Before reserving a hotel room, see what the rates are at such sites as Orbitz, Expedia, Travelocity, Hotels and Hotwire. For a rock-bottom price, use Priceline, though you'll get the best deals off-peak.
At RetailMeNot, you can shave a few bucks more off your deals at Orbitz, Travelocity, Amtrak, Megabus and many hotels, airlines and rental-car agencies.
If you know you want to go to a certain resort or use a certain airline, sign up for its email specials in advance.
Get an Entertainment book for your destination; they include many 2-for-1 specials. They list at $35 but drop to $9.99 by June.
If you're a member of public radio or some other arts organization, check your benefits; if you have a MemberCard, you can get many 2-for-1 deals.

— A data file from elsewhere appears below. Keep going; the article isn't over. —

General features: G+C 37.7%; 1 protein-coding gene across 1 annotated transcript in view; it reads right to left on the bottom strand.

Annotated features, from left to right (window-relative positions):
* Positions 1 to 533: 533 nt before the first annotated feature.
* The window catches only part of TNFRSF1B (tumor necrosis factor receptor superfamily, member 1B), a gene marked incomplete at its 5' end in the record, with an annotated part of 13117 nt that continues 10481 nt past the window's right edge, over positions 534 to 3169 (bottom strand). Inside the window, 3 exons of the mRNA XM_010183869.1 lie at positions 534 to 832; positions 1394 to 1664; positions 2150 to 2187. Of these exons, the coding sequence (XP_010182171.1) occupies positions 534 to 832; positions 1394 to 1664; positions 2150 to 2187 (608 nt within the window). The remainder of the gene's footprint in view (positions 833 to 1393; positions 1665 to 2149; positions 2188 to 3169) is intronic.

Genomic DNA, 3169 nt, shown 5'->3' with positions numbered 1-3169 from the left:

For other ploys, see our Cheap Trips stories.
6. Bring what you need . First, make a list so you don't forget something obvious — like your passport, if you're going on the Circle Tour of Lake Superior.
Rented housekeeping cabins are tricky, because each one requires you to bring different things. But there are a few constants. No. 1 on my personal packing list is a decent chopping knife, because cabins rarely have one.
No. 2 is a reading light. Only the humble motel can be counted on to put a light on each side of the bed; B&Bs are the worst offenders.
For more, see What to bring to a rented cabin.
7. Check for road construction . Before leaving, check your local DOT website. But it's always hard to pinpoint where the worst delays will be.
Many people rely on smartphone apps, which are handy. But I also bring a DeLorme Atlas & Gazetteer to help me plot a getaway if necessary.